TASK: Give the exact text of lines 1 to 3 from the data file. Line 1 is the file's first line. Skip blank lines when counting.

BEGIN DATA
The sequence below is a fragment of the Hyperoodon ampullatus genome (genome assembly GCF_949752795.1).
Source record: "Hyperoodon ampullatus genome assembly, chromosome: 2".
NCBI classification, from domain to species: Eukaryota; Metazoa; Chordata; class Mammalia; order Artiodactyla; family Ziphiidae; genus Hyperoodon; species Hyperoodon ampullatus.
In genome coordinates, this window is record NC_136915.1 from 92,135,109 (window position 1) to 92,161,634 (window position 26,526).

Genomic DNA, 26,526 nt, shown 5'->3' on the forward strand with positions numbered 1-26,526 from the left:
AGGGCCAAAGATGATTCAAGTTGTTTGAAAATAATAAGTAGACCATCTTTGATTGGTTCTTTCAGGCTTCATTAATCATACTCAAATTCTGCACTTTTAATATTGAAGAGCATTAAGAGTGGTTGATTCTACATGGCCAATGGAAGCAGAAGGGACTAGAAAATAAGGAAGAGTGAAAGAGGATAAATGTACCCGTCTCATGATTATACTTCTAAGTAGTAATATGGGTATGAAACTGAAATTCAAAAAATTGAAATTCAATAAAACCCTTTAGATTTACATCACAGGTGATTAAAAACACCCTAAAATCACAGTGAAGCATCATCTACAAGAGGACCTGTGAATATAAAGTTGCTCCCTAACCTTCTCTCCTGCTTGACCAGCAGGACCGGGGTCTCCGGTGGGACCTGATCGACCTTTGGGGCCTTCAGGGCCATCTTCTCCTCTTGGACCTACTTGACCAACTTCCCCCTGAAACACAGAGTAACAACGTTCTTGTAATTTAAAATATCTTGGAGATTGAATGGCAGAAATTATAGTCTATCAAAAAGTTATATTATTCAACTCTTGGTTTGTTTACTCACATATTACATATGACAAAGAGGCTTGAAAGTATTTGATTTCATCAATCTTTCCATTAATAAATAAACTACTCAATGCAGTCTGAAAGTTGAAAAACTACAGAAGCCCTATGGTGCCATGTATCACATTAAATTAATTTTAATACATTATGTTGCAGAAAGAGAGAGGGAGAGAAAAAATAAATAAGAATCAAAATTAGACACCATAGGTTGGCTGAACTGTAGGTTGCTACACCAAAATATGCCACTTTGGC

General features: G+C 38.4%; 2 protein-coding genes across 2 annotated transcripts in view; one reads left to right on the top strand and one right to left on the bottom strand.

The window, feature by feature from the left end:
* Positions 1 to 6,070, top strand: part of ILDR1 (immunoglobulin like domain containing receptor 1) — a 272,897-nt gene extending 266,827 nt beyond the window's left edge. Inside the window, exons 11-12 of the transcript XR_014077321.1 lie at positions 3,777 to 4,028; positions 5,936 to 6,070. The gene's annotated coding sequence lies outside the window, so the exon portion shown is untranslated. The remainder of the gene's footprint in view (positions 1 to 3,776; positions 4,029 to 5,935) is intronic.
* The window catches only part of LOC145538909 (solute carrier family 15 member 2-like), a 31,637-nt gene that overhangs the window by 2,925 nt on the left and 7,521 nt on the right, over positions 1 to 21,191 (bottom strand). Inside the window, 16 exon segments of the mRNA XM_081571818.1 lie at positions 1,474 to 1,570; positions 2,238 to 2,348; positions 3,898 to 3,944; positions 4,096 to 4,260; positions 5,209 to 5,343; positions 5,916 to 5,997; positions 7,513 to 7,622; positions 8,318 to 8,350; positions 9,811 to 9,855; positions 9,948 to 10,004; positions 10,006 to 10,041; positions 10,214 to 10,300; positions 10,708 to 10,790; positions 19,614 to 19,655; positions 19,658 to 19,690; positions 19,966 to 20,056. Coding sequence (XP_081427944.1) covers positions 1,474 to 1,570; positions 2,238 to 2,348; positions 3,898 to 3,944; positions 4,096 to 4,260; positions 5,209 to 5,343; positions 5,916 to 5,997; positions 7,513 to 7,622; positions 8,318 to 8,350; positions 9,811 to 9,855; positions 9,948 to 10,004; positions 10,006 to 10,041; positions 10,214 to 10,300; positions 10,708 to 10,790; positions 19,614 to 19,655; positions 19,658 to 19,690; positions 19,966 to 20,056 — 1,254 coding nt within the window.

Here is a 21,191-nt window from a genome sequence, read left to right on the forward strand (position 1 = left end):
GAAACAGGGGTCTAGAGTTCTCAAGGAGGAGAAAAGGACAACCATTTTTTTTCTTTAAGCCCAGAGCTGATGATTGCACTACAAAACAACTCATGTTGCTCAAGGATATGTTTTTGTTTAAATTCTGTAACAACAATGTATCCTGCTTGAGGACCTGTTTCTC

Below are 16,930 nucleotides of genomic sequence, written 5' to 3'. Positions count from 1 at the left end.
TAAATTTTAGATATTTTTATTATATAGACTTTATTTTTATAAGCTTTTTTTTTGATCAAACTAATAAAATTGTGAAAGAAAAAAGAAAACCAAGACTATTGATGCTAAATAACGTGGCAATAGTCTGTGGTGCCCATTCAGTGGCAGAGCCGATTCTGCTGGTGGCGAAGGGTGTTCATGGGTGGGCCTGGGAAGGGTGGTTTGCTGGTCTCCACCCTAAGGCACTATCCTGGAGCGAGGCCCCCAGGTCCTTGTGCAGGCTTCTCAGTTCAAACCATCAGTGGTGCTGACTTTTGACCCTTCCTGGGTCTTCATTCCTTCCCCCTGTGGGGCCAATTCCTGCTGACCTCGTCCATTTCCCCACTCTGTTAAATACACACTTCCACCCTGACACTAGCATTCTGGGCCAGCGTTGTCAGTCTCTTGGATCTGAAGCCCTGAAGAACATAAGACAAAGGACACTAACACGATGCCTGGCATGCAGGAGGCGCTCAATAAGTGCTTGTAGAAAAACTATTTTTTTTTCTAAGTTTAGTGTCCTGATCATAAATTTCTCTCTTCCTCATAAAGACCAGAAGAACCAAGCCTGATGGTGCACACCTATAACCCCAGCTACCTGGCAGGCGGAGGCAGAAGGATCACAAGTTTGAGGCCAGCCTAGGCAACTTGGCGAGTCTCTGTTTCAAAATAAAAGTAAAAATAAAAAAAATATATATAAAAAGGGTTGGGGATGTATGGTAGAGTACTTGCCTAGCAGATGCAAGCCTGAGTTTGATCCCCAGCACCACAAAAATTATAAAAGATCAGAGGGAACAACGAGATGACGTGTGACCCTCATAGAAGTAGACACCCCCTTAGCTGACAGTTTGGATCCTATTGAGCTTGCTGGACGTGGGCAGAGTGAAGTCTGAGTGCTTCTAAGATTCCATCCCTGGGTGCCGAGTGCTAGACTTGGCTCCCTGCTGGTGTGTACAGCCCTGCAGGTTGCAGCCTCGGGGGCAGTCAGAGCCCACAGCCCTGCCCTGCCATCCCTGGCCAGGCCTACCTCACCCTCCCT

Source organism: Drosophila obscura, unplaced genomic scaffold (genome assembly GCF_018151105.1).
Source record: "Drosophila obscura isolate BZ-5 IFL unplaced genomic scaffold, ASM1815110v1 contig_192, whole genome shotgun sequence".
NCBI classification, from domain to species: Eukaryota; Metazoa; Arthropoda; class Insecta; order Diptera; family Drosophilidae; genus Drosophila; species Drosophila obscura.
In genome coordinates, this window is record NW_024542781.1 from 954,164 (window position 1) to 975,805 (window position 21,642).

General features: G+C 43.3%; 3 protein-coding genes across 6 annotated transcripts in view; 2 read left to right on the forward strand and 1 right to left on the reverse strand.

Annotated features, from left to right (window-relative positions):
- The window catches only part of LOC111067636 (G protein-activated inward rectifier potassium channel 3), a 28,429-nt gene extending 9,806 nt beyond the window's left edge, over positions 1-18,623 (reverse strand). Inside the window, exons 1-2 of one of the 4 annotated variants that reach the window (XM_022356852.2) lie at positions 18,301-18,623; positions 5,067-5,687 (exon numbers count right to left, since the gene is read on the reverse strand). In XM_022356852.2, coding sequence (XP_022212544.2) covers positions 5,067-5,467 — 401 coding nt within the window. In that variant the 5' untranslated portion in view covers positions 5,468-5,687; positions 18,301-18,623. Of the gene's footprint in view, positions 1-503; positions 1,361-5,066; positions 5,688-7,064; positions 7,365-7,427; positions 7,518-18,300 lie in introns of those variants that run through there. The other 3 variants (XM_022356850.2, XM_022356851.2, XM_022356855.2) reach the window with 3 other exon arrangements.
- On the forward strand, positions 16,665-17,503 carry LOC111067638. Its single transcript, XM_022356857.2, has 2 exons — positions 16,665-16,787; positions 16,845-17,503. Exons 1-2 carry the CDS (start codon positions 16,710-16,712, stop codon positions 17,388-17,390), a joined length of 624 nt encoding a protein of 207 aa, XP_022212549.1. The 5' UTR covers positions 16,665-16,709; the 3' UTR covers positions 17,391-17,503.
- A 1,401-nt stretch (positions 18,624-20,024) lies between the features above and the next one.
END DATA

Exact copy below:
The sequence below is a fragment of the Hyperoodon ampullatus genome (genome assembly GCF_949752795.1).
Source record: "Hyperoodon ampullatus genome assembly, chromosome: 2".
NCBI classification, from domain to species: Eukaryota; Metazoa; Chordata; class Mammalia; order Artiodactyla; family Ziphiidae; genus Hyperoodon; species Hyperoodon ampullatus.